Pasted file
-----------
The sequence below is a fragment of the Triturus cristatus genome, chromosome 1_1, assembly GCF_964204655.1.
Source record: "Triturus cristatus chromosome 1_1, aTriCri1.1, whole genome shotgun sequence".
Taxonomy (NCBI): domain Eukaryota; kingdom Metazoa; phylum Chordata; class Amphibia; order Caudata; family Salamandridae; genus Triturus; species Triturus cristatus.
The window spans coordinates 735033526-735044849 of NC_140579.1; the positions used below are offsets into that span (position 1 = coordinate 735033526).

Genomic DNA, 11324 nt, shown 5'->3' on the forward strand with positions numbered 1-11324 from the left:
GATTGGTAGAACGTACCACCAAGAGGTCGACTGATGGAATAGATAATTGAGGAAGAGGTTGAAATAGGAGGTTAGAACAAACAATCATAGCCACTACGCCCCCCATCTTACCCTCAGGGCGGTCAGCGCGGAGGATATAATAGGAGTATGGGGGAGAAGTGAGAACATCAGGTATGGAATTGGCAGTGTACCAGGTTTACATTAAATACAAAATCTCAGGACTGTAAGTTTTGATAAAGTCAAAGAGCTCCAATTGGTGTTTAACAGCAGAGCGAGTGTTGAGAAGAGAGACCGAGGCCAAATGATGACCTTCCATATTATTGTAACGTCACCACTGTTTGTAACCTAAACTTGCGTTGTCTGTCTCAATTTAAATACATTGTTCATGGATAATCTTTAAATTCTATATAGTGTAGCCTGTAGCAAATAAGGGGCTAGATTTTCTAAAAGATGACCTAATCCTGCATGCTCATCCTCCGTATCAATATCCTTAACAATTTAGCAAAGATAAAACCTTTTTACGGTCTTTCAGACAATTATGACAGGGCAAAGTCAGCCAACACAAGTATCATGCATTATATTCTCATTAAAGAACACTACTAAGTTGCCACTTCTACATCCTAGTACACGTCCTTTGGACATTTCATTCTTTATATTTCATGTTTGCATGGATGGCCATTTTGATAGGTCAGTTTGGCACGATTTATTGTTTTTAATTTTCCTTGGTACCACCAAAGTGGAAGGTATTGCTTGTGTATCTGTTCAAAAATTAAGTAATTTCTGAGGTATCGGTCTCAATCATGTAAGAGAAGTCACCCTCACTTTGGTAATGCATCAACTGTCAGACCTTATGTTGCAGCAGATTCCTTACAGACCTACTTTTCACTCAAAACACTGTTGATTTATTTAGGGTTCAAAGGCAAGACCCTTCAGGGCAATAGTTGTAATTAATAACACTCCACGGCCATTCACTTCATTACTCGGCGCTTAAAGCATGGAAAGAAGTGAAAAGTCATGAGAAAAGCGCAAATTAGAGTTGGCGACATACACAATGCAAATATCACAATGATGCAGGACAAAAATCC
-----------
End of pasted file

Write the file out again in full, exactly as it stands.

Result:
The sequence below is a fragment of the Triturus cristatus genome, chromosome 1_1, assembly GCF_964204655.1.
Source record: "Triturus cristatus chromosome 1_1, aTriCri1.1, whole genome shotgun sequence".
Taxonomy (NCBI): domain Eukaryota; kingdom Metazoa; phylum Chordata; class Amphibia; order Caudata; family Salamandridae; genus Triturus; species Triturus cristatus.
The window spans coordinates 735033526-735044849 of NC_140579.1; the positions used below are offsets into that span (position 1 = coordinate 735033526).

Genomic DNA, 11324 nt, shown 5'->3' on the forward strand with positions numbered 1-11324 from the left:
GATTGGTAGAACGTACCACCAAGAGGTCGACTGATGGAATAGATAATTGAGGAAGAGGTTGAAATAGGAGGTTAGAACAAACAATCATAGCCACTACGCCCCCCATCTTACCCTCAGGGCGGTCAGCGCGGAGGATATAATAGGAGTATGGGGGAGAAGTGAGAACATCAGGTATGGAATTGGCAGTGTACCAGGTTTACATTAAATACAAAATCTCAGGACTGTAAGTTTTGATAAAGTCAAAGAGCTCCAATTGGTGTTTAACAGCAGAGCGAGTGTTGAGAAGAGAGACCGAGGCCAAATGATGACCTTCCATATTATTGTAACGTCACCACTGTTTGTAACCTAAACTTGCGTTGTCTGTCTCAATTTAAATACATTGTTCATGGATAATCTTTAAATTCTATATAGTGTAGCCTGTAGCAAATAAGGGGCTAGATTTTCTAAAAGATGACCTAATCCTGCATGCTCATCCTCCGTATCAATATCCTTAACAATTTAGCAAAGATAAAACCTTTTTACGGTCTTTCAGACAATTATGACAGGGCAAAGTCAGCCAACACAAGTATCATGCATTATATTCTCATTAAAGAACACTACTAAGTTGCCACTTCTACATCCTAGTACACGTCCTTTGGACATTTCATTCTTTATATTTCATGTTTGCATGGATGGCCATTTTGATAGGTCAGTTTGGCACGATTTATTGTTTTTAATTTTCCTTGGTACCACCAAAGTGGAAGGTATTGCTTGTGTATCTGTTCAAAAATTAAGTAATTTCTGAGGTATCGGTCTCAATCATGTAAGAGAAGTCACCCTCACTTTGGTAATGCATCAACTGTCAGACCTTATGTTGCAGCAGATTCCTTACAGACCTACTTTTCACTCAAAACACTGTTGATTTATTTAGGGTTCAAAGGCAAGACCCTTCAGGGCAATAGTTGTAATTAATAACACTCCACGGCCATTCACTTCATTACTCGGCGCTTAAAGCATGGAAAGAAGTGAAAAGTCATGAGAAAAGCGCAAATTAGAGTTGGCGACATACACAATGCAAATATCACAATGATGCAGGACAAAAATCC